In May, 1896, a new field of labor was entered upon at Atlanta, Ga. Here Mrs. McGlauflin taught Art of Expression in Miss Hama’s private school up to the time of her illness.

She was an honored and beloved worker in the National Young People’s Christian Union, before which body at its annual Conventions her fine addresses and inspiring presence have been a great factor in the onward movement of Christianity. But in the new and wider life she still clung with rare tenderness to her early associations and the friends and scenes of her girlhood.

To those most near her, death has brought an almost inconsolable sorrow and her large circle of friends will realize their loss more fully as the years pass and the old-time reunions do not bring her beloved presence among them, yet her memory will be a silent influence ever increasing until who can say what the harvest of this good woman’s sowing shall be.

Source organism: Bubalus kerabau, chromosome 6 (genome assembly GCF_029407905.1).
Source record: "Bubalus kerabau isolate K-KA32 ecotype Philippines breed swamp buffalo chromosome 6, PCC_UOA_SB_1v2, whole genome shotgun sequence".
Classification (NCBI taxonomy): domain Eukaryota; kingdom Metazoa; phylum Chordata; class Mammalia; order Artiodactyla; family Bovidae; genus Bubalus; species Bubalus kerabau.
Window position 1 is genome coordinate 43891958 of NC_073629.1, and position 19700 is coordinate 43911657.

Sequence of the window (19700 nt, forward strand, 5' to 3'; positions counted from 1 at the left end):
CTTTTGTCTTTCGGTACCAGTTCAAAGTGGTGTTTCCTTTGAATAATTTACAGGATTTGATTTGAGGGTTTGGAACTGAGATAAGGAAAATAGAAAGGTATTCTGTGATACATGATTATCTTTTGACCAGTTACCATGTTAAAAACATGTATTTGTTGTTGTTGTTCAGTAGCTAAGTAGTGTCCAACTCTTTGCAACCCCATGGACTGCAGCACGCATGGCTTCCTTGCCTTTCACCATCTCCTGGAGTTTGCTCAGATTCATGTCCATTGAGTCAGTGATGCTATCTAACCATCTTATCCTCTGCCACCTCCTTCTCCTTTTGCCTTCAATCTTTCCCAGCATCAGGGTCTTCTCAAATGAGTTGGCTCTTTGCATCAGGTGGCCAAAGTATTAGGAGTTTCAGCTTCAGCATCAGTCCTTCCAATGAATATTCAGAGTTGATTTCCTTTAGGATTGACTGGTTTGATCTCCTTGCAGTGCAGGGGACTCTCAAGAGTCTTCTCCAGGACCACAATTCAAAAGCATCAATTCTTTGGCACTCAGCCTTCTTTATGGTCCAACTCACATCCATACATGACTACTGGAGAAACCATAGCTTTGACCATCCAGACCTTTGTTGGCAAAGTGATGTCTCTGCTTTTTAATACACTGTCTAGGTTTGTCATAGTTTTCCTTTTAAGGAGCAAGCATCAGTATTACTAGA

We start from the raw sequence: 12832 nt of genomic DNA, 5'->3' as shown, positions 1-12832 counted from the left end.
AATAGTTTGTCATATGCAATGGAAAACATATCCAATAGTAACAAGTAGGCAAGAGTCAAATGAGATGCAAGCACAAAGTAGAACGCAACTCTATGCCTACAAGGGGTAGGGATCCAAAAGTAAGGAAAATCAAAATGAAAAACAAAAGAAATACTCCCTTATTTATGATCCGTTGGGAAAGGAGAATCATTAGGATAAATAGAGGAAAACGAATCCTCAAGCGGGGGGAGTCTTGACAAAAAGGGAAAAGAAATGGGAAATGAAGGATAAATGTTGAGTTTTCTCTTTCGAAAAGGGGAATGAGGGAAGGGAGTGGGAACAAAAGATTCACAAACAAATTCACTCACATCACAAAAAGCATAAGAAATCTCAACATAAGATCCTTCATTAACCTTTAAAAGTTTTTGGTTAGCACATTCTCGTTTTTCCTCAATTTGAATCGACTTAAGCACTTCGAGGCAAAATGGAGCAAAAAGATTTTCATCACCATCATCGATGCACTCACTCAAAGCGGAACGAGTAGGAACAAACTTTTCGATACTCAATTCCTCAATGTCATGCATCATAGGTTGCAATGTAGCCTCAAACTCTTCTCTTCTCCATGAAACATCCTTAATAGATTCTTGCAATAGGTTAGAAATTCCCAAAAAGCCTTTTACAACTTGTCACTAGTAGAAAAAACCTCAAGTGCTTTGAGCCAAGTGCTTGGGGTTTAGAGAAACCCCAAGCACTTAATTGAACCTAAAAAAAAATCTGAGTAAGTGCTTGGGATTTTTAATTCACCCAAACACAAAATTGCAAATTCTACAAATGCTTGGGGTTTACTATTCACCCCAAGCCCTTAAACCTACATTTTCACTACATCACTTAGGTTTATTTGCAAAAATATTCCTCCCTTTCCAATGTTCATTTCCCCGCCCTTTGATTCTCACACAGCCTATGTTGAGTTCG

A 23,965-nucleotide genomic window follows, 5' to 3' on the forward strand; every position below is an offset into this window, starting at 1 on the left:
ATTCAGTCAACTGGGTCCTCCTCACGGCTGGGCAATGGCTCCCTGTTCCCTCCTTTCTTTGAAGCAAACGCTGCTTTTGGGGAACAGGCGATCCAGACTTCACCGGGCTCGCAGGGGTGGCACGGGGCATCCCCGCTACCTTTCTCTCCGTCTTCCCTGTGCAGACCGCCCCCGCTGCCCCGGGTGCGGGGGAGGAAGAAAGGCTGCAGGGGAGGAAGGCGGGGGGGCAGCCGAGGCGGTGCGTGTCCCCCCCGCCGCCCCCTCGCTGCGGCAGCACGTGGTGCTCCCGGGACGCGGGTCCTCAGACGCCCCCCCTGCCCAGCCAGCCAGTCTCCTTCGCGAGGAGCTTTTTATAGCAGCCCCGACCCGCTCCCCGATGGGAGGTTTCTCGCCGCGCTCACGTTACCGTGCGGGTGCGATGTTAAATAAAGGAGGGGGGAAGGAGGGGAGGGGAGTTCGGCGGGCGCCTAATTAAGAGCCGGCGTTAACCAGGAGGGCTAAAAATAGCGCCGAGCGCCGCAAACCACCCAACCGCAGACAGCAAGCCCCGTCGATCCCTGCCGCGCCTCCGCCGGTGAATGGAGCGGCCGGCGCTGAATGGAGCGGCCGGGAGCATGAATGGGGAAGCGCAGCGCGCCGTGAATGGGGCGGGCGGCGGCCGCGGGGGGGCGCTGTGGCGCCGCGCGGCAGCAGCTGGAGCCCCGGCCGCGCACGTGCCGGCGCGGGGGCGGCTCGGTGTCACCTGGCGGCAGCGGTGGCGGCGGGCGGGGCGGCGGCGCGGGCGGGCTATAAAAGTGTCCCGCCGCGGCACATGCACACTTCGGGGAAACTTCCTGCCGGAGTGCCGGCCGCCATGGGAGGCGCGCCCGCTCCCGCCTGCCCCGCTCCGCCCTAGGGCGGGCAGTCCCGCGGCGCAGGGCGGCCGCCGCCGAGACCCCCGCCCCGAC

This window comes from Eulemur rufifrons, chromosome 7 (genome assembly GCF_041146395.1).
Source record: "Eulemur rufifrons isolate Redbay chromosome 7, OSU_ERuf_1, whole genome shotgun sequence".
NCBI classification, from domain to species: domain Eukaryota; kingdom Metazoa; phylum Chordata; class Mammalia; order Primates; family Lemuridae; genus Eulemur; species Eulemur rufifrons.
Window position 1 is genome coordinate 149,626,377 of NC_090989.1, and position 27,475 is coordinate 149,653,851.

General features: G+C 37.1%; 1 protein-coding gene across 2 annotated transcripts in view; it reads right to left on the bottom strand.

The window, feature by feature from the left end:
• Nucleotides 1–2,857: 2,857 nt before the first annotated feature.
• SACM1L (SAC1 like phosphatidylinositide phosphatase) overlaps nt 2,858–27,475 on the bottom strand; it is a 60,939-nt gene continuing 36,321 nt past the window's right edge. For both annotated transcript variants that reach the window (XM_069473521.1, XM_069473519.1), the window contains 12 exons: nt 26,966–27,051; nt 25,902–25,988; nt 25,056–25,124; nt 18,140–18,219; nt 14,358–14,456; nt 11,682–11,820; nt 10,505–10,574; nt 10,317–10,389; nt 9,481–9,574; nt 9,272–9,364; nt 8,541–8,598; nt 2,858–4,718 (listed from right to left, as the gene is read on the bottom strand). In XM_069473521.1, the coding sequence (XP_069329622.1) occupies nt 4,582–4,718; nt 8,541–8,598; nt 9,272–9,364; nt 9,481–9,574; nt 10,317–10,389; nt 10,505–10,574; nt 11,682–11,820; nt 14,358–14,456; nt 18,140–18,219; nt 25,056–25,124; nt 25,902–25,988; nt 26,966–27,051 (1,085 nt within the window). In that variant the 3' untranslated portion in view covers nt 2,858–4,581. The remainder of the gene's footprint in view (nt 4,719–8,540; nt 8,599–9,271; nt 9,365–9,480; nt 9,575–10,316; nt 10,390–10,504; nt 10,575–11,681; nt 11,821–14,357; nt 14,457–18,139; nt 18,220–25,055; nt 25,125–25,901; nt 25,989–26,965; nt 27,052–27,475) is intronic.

It has been well said that ‘everybody loved her.’ The reason for this was both because of what she was in person and character, and because of what she did.

The hundreds of children she has influenced through her phenomenally successful primary Sunday school department work, the W.C.T.U., and the Chautauqua assemblies which she aided by her personal counsels and public recitals, the poor, the sick, and the disheartened, who were never forgotten by this woman, but received visits, flowers, and cheering letters that made life brighter —to all these she will remain a persistent force that will continue to mould and fashion Christian character.”

An Atlanta friend writes as follows : —